August 25th, 2010
Eyman asks followers to help him retire his debt; fails to acknowledge or thank his corporate backers
Admitting that “times are tough for everyone”, Mukilteo initiative profiteer Tim Eyman shook his electronic tin cup again today, asking his followers to help retire $250,000 in debt he incurred while trying to come up with funds for I-1053’s signature drive.
“After paying for mortgage/rent, vehicle costs, food, and other family expenses, it’s difficult to find ‘extra money’ to support political efforts, like our initiatives, that move our state in a more pro-freedom, pro-reform, pro-taxpayer direction,” Eyman wrote. “We understand that. So as donations were coming in for I-1053’s signature drive, it became increasingly apparent that they weren’t coming in at a pace that would have allowed the signature drive to be successful.”
Translation: Eyman couldn’t get seed money from his sugar daddy Michael Dunmire for I-1053 early this year, which meant the measure’s signature drive was in jeopardy. Eyman was thus compelled to take matters into his own hands.
Eyman’s base of grassroots right-wing donors shriveled up long ago; Dunmire has been underwriting Eyman’s campaigns with six figure checks since his failed partnership with the gambling industry in 2004.
This year, however, Dunmire was apparently unwilling to refill Eyman’s coffers as he has for the past half-decade. Eyman started borrowing against his house – again – but this time, with the knowledge that it wouldn’t be enough. So while he looked for a new patron (or patrons), he went into debt.
As Eyman related in his email (referring to himself in the third person):
[F]rom May through June, Tim accessed his bank’s line of credit, secured by a 2nd mortgage on his home, and loaned the signature drive for I-1053 a total of $250,000 ($50,000 in April, $40,000 in May, $70,000 in early June and $90,000 in late June). This was, by no means, our first choice. But given the difficulty of our supporters to donate to our initiative during these tough economic times, it was the only way we could ensure the success of I-1053.
When Eyman says “our supporters”, he’s obviously referring to the dwindling number of loyal donors who have stuck with him year after year, contributing to each new initiative effort.
But what about his new patrons… the corporations and trade groups that put up most of the money for Initiative 1053? Don’t they get any acknowledgment or thanks?
The only reason I-1053 “made it” is because several dozen corporations collectively put up close to $600,000 to help Eyman. Not counting Eyman’s loan, their contributions constitute about 76% of the funding for I-1053. That’s more than three fourths!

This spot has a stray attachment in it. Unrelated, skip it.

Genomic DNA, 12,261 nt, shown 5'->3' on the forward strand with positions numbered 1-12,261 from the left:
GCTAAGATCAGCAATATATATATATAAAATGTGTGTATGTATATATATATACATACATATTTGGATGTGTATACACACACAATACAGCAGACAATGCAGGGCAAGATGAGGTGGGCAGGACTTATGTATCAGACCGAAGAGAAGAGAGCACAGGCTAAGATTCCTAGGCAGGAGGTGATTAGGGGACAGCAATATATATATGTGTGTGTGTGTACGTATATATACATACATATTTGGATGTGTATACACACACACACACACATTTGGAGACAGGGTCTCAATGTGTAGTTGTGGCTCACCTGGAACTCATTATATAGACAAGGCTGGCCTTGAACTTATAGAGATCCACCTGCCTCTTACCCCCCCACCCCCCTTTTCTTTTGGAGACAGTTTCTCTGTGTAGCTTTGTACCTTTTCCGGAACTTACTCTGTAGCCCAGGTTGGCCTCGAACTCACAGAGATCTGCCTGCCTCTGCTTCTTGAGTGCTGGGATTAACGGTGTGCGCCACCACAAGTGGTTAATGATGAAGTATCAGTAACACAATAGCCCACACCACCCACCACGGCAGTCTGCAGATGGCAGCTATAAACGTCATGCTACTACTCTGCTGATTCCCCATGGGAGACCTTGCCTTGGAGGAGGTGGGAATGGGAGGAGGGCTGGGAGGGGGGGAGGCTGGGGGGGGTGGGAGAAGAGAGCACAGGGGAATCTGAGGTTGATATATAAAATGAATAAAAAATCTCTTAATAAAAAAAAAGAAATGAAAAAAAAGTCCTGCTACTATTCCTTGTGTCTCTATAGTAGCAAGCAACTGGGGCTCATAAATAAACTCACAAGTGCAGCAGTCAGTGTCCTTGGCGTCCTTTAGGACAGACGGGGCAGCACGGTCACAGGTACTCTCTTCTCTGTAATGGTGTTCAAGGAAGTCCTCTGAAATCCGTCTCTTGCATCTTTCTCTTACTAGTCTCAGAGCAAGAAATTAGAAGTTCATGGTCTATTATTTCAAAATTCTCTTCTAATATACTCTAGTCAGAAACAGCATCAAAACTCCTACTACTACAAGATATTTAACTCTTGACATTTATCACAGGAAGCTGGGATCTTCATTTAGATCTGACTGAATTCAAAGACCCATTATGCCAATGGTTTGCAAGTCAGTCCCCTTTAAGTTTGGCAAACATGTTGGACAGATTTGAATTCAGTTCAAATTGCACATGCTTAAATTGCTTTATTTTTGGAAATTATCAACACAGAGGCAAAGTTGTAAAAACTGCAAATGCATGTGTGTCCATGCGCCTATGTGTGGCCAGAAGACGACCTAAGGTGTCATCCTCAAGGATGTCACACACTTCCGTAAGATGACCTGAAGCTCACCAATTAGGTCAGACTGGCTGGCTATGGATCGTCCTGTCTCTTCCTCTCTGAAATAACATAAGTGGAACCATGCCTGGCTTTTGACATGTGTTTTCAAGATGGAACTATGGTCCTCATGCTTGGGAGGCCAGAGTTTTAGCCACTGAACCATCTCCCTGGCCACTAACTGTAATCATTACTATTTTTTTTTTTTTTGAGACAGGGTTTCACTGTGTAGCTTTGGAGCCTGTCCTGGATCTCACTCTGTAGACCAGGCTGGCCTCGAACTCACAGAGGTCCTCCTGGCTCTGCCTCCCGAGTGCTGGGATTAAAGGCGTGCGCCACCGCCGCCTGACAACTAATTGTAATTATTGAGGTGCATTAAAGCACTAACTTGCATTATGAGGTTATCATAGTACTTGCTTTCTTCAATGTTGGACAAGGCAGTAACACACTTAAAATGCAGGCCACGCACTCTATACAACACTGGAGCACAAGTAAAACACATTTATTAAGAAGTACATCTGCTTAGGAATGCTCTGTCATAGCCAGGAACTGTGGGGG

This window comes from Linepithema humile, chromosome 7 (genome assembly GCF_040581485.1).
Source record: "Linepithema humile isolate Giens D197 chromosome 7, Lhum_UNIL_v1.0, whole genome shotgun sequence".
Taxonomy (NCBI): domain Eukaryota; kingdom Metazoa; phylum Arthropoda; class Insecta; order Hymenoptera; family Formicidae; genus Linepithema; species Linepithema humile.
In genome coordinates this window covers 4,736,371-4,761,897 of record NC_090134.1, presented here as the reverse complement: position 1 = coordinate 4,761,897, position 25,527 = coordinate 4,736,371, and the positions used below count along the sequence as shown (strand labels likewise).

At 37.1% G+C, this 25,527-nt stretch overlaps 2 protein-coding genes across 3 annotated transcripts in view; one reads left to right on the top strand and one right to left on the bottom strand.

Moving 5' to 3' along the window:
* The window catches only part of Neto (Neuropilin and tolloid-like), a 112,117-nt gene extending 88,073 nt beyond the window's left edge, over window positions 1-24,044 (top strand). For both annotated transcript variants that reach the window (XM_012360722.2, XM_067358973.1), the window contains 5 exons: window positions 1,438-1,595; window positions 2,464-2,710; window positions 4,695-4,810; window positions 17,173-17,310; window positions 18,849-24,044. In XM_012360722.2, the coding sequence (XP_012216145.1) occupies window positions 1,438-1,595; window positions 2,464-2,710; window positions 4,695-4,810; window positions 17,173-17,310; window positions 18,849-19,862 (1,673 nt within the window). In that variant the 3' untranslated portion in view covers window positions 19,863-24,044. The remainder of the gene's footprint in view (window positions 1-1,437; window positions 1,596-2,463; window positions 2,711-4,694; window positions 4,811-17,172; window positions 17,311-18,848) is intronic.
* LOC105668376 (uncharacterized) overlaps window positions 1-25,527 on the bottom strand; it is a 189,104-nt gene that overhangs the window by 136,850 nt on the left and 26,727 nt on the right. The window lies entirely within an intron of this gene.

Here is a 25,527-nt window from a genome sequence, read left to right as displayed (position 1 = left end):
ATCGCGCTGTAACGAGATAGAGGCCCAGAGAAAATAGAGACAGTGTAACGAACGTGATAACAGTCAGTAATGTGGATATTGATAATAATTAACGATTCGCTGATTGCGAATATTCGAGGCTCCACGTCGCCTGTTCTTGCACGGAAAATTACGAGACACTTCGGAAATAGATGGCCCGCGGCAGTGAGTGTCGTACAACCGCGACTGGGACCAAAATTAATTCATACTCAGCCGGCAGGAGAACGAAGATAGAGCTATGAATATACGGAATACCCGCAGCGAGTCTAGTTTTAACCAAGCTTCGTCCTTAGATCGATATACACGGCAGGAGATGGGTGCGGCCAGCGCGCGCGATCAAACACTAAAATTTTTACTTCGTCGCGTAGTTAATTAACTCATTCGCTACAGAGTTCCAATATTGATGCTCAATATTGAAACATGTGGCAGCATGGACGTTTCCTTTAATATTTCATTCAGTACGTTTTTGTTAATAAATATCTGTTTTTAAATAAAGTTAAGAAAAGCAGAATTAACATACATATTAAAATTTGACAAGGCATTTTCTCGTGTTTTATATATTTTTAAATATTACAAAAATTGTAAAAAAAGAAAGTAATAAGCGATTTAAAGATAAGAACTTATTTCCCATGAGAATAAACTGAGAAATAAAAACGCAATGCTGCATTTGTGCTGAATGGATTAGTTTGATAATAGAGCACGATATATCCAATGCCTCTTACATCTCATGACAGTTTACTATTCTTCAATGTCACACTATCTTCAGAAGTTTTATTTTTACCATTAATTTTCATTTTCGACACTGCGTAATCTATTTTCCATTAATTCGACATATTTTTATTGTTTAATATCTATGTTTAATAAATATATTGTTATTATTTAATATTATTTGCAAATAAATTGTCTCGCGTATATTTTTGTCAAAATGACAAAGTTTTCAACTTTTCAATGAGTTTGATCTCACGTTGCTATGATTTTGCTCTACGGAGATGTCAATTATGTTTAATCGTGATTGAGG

The top corporate and trade group contributors to I-1053 are:
- BP (yes, that BP) – $65,000
- Tesoro – $65,000
- ConocoPhillips – $50,000
- Shell – $50,000
- Washington Farm Bureau – $50,000
- Washington Restaurant Association- $45,000
- Washington Realtors – $25,000
- Washington Beverage Association (Coke, Pepsi, Dr Pepper) – $20,000
- Kemper Holdings – $20,000
Banks, including Bank of America, Wells Fargo, USBank, and the Community Bankers of Washington, put up a combined $37,500. Timber companies, including Sierra Pacific Industries, Boise, Green Diamond Resource Company, Weyerhaeuser, and Port Blakely Tree Farms, likewise put up a combined $38,000.
What do these corporations stand to gain from Tim Eyman’s Initiative 1053?
The answer is simple. I-1053 helps them keep their special tax breaks and loopholes in place, because it destroys equal representation in our Legislature. It makes the votes of lawmakers who support the agenda of these corporations worth more than the votes of lawmakers who put the public’s interest first.
See, despite possessing overwhelming wealth and power, these corporations and their lobbyists simply don’t feel like they’re in control of our state.
They are not confident that they’ll be able to buy the votes they need in the future to block legislation they don’t like.
So they are trying to change the rules, as an insurance policy, out of greed, to undemocratically allow a submajority to block revenue increases.
If Initiative 1053 passes, the payoff for these corporations will be much bigger than the money they sunk into it. And that’s what this is all about: Greed.
A desire for bigger, fatter profits.
They don’t care if Washington State goes into the red and has to lay off thousands of public workers, thereby destroying any hope of an economic recovery. They don’t care about our quality of life. They don’t care about our Constitution, the thoughtfully-designed system of law established more than a century ago by our founders. What they want is to get ahead at the expense of everybody else… damn the consequences.
And that’s just wrong.
The team at NPI and Permanent Defense urge Washingtonians to join us this autumn in upholding our Constitution and voting NO on Initiative 1053.